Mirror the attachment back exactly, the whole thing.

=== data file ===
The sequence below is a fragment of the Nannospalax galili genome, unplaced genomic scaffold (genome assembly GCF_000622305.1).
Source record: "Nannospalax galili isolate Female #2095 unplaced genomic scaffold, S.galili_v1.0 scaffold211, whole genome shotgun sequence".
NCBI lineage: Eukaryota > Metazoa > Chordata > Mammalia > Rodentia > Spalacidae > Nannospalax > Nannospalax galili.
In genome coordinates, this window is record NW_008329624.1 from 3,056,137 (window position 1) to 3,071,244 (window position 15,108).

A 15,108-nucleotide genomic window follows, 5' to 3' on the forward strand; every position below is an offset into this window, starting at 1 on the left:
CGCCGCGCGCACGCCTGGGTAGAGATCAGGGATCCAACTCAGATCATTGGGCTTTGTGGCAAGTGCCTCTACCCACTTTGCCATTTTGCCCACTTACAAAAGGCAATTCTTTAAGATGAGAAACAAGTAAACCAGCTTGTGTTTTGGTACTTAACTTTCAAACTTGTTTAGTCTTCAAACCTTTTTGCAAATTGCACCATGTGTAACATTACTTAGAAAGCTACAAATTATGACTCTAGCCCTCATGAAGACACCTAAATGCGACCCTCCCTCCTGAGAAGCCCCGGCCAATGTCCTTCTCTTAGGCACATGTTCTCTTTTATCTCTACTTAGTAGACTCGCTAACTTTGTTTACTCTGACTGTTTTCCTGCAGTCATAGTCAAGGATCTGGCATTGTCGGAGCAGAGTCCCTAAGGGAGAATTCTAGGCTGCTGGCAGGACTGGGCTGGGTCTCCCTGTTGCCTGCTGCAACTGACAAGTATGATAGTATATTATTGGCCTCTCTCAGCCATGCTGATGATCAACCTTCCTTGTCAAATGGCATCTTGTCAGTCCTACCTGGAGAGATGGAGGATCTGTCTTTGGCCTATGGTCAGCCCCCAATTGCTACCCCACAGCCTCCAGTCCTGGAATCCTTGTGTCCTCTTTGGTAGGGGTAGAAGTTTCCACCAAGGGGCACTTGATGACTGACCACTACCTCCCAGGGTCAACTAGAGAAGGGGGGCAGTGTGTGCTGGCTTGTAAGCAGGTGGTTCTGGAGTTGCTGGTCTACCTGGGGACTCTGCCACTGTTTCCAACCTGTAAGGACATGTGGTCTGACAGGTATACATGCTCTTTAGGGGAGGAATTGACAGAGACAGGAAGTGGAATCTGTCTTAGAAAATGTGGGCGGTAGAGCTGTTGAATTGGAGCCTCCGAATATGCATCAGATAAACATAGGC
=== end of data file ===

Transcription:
The sequence below is a fragment of the Nannospalax galili genome, unplaced genomic scaffold (genome assembly GCF_000622305.1).
Source record: "Nannospalax galili isolate Female #2095 unplaced genomic scaffold, S.galili_v1.0 scaffold211, whole genome shotgun sequence".
NCBI lineage: Eukaryota > Metazoa > Chordata > Mammalia > Rodentia > Spalacidae > Nannospalax > Nannospalax galili.
In genome coordinates, this window is record NW_008329624.1 from 3,056,137 (window position 1) to 3,071,244 (window position 15,108).

A 15,108-nucleotide genomic window follows, 5' to 3' on the forward strand; every position below is an offset into this window, starting at 1 on the left:
CGCCGCGCGCACGCCTGGGTAGAGATCAGGGATCCAACTCAGATCATTGGGCTTTGTGGCAAGTGCCTCTACCCACTTTGCCATTTTGCCCACTTACAAAAGGCAATTCTTTAAGATGAGAAACAAGTAAACCAGCTTGTGTTTTGGTACTTAACTTTCAAACTTGTTTAGTCTTCAAACCTTTTTGCAAATTGCACCATGTGTAACATTACTTAGAAAGCTACAAATTATGACTCTAGCCCTCATGAAGACACCTAAATGCGACCCTCCCTCCTGAGAAGCCCCGGCCAATGTCCTTCTCTTAGGCACATGTTCTCTTTTATCTCTACTTAGTAGACTCGCTAACTTTGTTTACTCTGACTGTTTTCCTGCAGTCATAGTCAAGGATCTGGCATTGTCGGAGCAGAGTCCCTAAGGGAGAATTCTAGGCTGCTGGCAGGACTGGGCTGGGTCTCCCTGTTGCCTGCTGCAACTGACAAGTATGATAGTATATTATTGGCCTCTCTCAGCCATGCTGATGATCAACCTTCCTTGTCAAATGGCATCTTGTCAGTCCTACCTGGAGAGATGGAGGATCTGTCTTTGGCCTATGGTCAGCCCCCAATTGCTACCCCACAGCCTCCAGTCCTGGAATCCTTGTGTCCTCTTTGGTAGGGGTAGAAGTTTCCACCAAGGGGCACTTGATGACTGACCACTACCTCCCAGGGTCAACTAGAGAAGGGGGGCAGTGTGTGCTGGCTTGTAAGCAGGTGGTTCTGGAGTTGCTGGTCTACCTGGGGACTCTGCCACTGTTTCCAACCTGTAAGGACATGTGGTCTGACAGGTATACATGCTCTTTAGGGGAGGAATTGACAGAGACAGGAAGTGGAATCTGTCTTAGAAAATGTGGGCGGTAGAGCTGTTGAATTGGAGCCTCCGAATATGCATCAGATAAACATAGGC